Emily Bezar

Emily Bezar

BandJazzSinger/Songwriter

Emily's intricate, uncategorizable songs, draw freely from classical, jazz, rock, pop and electronic music to create an enchanting, dynamic sound world. She has been compared to Kate Bush, Frank Zappa, King Crimson and Keith Jarrett.

Biography

Do you call it Jazz, Art-rock, Fusion, Cabaret, Modern Opera? Emily Bezar’s prismatic music defies convention around every unpredictable curve. Her intricate songs are rich with jazz harmony and classical vocal precision but they flirt with pop structures and burn with the intensity of rock. They are honest and true, full of passion, elegance, conflict and order. She has sung Mozart and Ravel, Weill and Joni Mitchell, Gershwin and Sondheim, but she’s most at home in the sound world she creates around her own voice -- some alchemic and magical combination of these influences.

Raised in California, Emily played classical piano as a child, but lived a carefree beach lifestyle soaked in everyone from Streisand to Earth Wind and Fire, Weather Report and the Clash. As a teenager she discovered the electric organ in a friend’s basement and, armed with a Beatles book, began to develop her rhapsodic keyboard style. She went on to the Oberlin Conservatory to study opera but was soon lost to the lure of the subterranean electronic music studios. Returning to California after Oberlin she continued to experiment at Stanford University’s famed computer music center, producing a piece that won an award at the Bourges Electronic music competition in France. But it was during a two year stay in Zurich, Switzerland in her early 20’s that she began to put together her own small studio and forge the songs that would finally fuse the diverse strands of her musical upbringing.

Soon after arriving back in San Francisco in the early 90’s she joined the acclaimed art-rock band The Potato Eaters and found herself performing on the city’s biggest stages. The Potato Eaters would release an EP, "I Thought I Heard You" and a live album, "Wreckless", but it wasn’t until 1993 that Emily stepped forward with her own fully-formed musical vision: her debut solo album "Grandmother’s Tea Leaves." GTL was her unrestrained response to years of academic music study and the astringent esthetic of much post-WWII classical composition. More like a collection of lyrical arias and tone-poems than a song album, it earned her comparisons to Kate Bush and Keith Jarrett.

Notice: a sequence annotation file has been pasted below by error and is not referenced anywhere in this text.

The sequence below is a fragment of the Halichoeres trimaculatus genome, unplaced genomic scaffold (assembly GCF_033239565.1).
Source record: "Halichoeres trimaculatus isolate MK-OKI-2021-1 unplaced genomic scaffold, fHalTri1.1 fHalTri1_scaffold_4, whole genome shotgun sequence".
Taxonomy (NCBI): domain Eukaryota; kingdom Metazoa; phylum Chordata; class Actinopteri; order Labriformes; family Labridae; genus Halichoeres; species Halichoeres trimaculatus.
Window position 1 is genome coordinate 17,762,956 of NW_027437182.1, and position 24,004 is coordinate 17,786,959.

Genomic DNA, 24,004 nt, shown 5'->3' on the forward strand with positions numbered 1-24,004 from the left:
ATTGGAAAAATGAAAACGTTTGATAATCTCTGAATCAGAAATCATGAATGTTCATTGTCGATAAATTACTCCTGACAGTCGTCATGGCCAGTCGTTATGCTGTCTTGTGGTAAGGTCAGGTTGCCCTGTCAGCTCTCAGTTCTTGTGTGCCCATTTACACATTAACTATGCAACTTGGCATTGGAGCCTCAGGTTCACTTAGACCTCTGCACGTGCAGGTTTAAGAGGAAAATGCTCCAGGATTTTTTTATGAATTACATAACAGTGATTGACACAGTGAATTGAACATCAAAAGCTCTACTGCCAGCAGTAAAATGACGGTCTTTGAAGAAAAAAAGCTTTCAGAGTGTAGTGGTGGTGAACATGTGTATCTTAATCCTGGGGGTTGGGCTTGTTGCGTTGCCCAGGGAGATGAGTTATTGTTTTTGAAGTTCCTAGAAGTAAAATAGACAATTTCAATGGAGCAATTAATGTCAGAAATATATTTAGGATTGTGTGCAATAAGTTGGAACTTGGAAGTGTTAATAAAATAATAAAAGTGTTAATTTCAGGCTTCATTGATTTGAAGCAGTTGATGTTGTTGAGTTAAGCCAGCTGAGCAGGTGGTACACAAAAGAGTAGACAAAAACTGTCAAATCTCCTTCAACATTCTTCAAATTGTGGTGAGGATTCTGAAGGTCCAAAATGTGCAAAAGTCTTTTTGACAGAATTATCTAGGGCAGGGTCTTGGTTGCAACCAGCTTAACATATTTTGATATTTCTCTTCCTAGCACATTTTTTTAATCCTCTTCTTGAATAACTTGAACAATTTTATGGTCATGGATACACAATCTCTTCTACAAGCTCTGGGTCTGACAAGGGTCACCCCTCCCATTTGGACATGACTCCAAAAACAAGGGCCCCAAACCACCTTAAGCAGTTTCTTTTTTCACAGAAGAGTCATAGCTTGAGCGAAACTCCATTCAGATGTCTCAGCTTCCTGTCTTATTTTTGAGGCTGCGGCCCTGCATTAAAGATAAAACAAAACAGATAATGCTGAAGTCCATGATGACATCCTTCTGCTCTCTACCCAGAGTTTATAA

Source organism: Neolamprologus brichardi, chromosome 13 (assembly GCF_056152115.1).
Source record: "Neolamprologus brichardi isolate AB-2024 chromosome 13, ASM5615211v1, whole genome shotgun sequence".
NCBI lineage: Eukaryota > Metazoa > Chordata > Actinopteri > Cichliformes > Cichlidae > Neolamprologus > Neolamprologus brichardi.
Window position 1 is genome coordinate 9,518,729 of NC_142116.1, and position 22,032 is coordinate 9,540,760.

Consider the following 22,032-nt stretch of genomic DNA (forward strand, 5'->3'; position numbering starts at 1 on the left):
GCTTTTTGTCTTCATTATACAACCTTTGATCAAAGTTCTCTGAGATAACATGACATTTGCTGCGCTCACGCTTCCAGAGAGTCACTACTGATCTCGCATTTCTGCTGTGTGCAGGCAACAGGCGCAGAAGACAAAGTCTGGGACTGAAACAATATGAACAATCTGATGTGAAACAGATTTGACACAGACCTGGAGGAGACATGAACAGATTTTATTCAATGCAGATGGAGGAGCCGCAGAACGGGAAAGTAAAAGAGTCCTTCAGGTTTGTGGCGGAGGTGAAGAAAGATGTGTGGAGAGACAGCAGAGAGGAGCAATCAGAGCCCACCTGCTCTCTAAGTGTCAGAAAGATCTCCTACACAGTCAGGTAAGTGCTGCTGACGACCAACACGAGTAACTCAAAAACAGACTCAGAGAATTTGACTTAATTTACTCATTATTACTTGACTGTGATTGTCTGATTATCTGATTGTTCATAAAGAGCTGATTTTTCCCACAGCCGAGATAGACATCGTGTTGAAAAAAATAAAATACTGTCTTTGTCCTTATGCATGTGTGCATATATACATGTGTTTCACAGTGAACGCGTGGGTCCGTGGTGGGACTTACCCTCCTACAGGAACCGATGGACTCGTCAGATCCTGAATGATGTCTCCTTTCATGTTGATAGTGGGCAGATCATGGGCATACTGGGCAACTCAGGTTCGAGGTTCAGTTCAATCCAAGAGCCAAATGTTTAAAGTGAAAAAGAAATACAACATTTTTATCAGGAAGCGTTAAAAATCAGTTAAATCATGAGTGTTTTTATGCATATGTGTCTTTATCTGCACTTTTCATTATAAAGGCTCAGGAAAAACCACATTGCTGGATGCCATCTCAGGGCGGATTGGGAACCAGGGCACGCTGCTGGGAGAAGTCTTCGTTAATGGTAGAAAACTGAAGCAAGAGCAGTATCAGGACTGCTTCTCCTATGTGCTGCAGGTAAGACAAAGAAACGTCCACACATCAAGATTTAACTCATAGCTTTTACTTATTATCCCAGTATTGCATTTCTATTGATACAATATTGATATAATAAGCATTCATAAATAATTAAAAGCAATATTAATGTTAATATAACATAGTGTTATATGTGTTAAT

But Emily needed to amplify the insistent rhythms in her new songs and in 1996 she formed a band to record her second album, "Moon in Grenadine". A song cycle about marriage and permanence, MiG was part chamber-jazz, part rock-opera interspersed with some of her most delicate solo piano-vocal songs. It would be called one of Stereophile Magazine’s 1997 "Records to Die For" and inspired one critic to call it "an album that puts the listener into a luxurious world of pure sonic beauty."

In 1999, after the birth of her first child, she reassembled her band to record what would become her most rock-infused album, "Four Walls Bending". Melding jazz fusion, progressive rock and electronic soundscapes, she spun soaring melodies against a backdrop of churning guitars and intricate analog keyboard parts. Lyrically, FWB explored her identity as a new mother and the powerful urge to protect a precious creation. A Downbeat Magazine review awarded it four stars and called it "textured, haunting art-rock" that "beautifully synthesizes elements of new music, jazz and pop."

With her 4th album, "Angels’ Abacus," written while Emily was living in France from 2001-2003, she produced her most operatic and ambitious work to date. This is music as architecture, as crystalline objects in time, with no agenda but its own sensual and complex beauty. Her voice, emotionally vivid but with a sheen of elegant reserve, glides and leaps over a landscape rich in electronic nuance and sparkling jazz-tinged piano. Her songs are kinetic and never languish, surging from delicate to intense, from open simplicity to opaque density, but always ravishingly melodic.

"Angels’ Abacus" is a meditation on love and faith in all of their ecstasies and in their doubts. In the title track she imagines an angelic conference discussing the fate of her and her lover. “This isn’t about renewal and redemption. It’s about wondering if there's someone keeping score on you up there and you’re just trying to cling to the next rung. It’s about conscience and the gravity of decision in life and love....wondering does every action negate the last or does it all add up? And I’ve always been consumed by the inner struggle between my reason and my intuition. I think it’s an intriguing paradox that an agent of faith, the angel, would be calculating our souls’ destiny.”

2008's "Exchange" is her 5th self-produced album of uncategorizable, emotionally compelling music and it is her most fearless exploration yet. If this is a jazz vocal album, then her musical references are an elusive, moving target, suggesting as much early 70’s electric fusion as tin-pan alley. If this is a classical vocal album, analyzing whether it is post-post-minimalism or pre-pre-Schoenberg is a hard study. And if it is Art-Rock, well then you’ll have to find s

Discography

Exchange (2008)
Rococo B-sides EP (2005)
Angels' Abacus (2004)
Four Walls Bending (1999)
Moon in Grenadine (1996)
Grandmother's Tea Leaves (1993)